Coach Cutcliffe quickly shot down any "post-Miami hangover" theories as a reason for the rivalry game defeat.
Instead, he harped on the Tar Heels' pace of play right out of the gate as a big cause of Duke's troubles.
"I don't know that I've ever seen so many explosive plays executed as their offense did," he said. "You give up explosives and the game can get away from you."
It certainly did early on and Duke's trouble with the deep ball started on Carolina's first snap of the game. Marquise Williams' flea-flicker pass to Ryan Switzer for an 89-yard touchdown reception was one of three big scoring plays that troubled the Blue Devils.
It continued in the in the second quarter, when a Blue Devils' defensive breakdown allowed Williams again to find another receiving threat in Mack Hollins for a 74-yard touchdown catch.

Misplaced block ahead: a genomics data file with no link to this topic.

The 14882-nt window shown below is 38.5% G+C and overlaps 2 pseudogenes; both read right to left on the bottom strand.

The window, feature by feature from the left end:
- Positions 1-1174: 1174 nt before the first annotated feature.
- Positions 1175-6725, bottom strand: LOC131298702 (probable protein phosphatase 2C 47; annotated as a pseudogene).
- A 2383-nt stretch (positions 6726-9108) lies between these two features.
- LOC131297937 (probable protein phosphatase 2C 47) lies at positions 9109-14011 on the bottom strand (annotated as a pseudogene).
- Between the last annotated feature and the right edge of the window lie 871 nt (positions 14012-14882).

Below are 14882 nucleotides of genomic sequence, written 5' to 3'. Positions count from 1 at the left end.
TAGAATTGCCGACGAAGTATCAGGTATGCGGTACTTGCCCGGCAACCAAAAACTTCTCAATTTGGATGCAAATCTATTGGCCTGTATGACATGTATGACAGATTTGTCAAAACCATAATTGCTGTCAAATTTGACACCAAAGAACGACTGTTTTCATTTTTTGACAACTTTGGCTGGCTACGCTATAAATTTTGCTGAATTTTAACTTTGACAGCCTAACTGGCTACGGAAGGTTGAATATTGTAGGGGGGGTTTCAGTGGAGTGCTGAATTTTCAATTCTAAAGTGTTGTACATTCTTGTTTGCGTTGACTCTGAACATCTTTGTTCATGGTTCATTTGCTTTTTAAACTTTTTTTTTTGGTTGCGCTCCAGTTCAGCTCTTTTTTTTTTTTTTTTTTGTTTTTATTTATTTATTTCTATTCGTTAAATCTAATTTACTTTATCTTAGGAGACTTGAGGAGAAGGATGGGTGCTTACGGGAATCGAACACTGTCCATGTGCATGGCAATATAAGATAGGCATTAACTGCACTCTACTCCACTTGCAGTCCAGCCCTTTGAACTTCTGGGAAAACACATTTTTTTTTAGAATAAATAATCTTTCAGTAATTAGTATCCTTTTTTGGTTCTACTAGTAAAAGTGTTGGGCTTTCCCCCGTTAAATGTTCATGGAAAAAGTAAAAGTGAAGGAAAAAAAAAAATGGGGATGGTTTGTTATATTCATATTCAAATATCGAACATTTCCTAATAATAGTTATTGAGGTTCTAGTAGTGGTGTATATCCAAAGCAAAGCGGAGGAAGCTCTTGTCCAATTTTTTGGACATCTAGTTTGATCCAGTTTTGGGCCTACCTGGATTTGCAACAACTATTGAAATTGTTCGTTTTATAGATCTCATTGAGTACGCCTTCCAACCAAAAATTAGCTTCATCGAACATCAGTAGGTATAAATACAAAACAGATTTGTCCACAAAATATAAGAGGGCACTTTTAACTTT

Right before the half, Duke also gave up a 49-yard Bug Howard touchdown catch.
Got a little testy at midfield- Both UNC and Duke squads had to be separated. Tar Heels lead 38-10 at the break #abc11eyewitness— Ngozi_ABC11 (@Ngozi_ABC11) November 7, 2015
"We knew that they had some fast guys, and we came into the game preparing for it. We prepared for it all week," said Duke corner back Breon Borders. "I think we kind of got lured to sleep a little bit and they came at us quick."
"I mean I'm not going to put frustration on our defense. For us we've got to take care of what we can take care of, and we'll let them handle their business," said Duke quarterback Thomas Sirk. "We left some plays out there on the field, and then again, they played at a high-level. You've got to give a lot of credit to UNC for how they came out and played."
The Blue Devils gave up 704 yards of offense in the loss and turned the ball over three times, a recipe for a Carolina "Victory Bell" win featuring the highest-scoring result in this rivalry game. The 66 points from the Tar Heels are also the most Carolina has ever scored in an ACC game.
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